WASHINGTON — President Barack Obama on Wednesday welcomed a "return to normalcy" in some sectors of the financial markets as he gathered a blue-chip board of independent financial advisors.
Obama met his 16-member Economic Recovery Advisory Board, headed by former Federal Reserve chief Paul Volcker, in a meeting concentrating largely on energy policy.
The president opened the talks, held in the White House and streamed live on the Internet, by stressing he wanted to move from tackling the depths of the crisis to building a sustainable economic model to head off future shocks.
"We're pleased that we've seen some progress, that there is some return to normalcy in certain aspects of the financial markets," Obama said.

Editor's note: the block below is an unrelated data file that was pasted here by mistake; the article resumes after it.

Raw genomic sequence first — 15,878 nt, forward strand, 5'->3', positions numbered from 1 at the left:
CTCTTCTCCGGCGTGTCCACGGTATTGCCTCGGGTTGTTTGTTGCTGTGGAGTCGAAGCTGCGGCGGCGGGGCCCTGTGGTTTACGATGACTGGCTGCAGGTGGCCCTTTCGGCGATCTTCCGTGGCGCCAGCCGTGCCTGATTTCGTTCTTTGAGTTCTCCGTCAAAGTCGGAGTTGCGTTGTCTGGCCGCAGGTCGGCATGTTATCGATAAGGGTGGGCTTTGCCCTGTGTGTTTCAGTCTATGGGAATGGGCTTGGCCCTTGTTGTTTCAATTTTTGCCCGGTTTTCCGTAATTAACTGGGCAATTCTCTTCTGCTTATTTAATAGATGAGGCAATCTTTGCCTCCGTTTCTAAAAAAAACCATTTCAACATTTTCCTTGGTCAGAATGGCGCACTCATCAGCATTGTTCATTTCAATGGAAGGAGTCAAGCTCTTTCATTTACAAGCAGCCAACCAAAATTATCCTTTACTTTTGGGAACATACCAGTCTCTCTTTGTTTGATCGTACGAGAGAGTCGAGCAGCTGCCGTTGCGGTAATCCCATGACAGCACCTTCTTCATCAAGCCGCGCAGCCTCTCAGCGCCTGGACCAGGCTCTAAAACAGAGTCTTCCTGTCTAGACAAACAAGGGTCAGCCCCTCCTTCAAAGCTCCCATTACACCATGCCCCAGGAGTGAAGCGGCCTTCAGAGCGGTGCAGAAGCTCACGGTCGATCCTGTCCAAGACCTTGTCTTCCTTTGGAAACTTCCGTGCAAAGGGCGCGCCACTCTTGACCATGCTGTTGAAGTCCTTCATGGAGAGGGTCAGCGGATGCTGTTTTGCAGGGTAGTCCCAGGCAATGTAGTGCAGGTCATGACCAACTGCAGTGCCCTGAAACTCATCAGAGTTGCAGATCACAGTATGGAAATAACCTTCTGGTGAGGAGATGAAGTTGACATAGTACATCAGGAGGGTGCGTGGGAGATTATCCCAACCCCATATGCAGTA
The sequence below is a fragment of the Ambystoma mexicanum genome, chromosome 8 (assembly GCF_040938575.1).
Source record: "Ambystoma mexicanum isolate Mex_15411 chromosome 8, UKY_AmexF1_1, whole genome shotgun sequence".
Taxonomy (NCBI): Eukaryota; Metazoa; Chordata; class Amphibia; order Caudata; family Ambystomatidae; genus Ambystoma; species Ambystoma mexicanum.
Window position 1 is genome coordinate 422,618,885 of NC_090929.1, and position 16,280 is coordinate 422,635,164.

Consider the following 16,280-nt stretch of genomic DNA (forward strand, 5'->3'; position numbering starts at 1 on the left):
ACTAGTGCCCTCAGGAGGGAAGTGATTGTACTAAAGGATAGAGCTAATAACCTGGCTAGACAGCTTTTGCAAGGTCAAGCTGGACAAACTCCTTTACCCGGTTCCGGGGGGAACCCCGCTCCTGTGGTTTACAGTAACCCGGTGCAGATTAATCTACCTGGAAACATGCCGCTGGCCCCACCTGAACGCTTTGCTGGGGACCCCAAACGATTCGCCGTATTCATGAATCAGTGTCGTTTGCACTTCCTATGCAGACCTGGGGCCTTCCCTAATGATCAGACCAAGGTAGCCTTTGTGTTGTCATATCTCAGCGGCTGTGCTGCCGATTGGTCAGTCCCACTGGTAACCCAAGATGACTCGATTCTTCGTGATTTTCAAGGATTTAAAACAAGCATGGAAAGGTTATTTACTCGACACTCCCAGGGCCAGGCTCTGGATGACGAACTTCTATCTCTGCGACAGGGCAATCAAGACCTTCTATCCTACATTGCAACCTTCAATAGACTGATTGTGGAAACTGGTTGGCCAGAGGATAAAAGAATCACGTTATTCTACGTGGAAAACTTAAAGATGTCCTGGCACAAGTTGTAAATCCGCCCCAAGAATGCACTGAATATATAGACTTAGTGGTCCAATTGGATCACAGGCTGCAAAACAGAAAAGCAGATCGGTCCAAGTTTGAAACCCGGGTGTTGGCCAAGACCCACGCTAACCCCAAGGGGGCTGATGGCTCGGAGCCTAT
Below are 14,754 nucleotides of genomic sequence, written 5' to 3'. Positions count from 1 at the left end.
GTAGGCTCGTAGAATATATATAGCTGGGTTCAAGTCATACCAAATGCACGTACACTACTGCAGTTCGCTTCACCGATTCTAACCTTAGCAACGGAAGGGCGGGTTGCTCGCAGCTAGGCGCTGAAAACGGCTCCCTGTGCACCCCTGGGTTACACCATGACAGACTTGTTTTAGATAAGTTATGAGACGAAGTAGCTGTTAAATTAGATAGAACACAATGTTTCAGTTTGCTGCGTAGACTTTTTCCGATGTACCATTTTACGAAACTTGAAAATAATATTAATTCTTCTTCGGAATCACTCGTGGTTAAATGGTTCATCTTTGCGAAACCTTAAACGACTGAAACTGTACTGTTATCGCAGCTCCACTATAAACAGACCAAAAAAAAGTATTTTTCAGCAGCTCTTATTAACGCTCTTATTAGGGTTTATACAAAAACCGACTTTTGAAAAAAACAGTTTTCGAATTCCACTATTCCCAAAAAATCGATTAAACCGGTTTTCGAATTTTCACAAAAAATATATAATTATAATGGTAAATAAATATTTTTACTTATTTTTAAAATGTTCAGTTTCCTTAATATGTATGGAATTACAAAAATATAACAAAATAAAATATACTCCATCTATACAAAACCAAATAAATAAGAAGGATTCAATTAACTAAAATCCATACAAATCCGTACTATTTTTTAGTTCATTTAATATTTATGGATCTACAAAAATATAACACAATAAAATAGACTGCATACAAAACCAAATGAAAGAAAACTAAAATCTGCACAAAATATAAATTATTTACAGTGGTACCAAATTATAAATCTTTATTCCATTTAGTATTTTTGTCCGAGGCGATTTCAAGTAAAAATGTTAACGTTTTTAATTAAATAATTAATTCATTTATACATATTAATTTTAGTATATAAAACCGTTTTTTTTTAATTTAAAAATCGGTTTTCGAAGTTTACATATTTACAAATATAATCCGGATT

"But obviously one of the things that I've been concerned about since I took office is looking beyond the immediate crisis in front of us to find out what is a sustainable economic model post-bubble and bust."
Obama set up the advisory board to provide him with advice independent of the counseling he gets from his top economic advisors, to ensure a flow of fresh ideas from outside his inner circle.
Volcker said after the meeting there had been "remarkable consensus" on the need to engineer the economy so it creates "green jobs" and new forms of energy generation.
Another board member, John Doerr, a prominent venture capitalist, warned the United States could not afford to get left behind in the chase for environmentally friendly technologies.
"What we need to do is generate great green jobs and make sure America leads in the new green economy," he said.
"We are in the race, but we are not at the head of the race."
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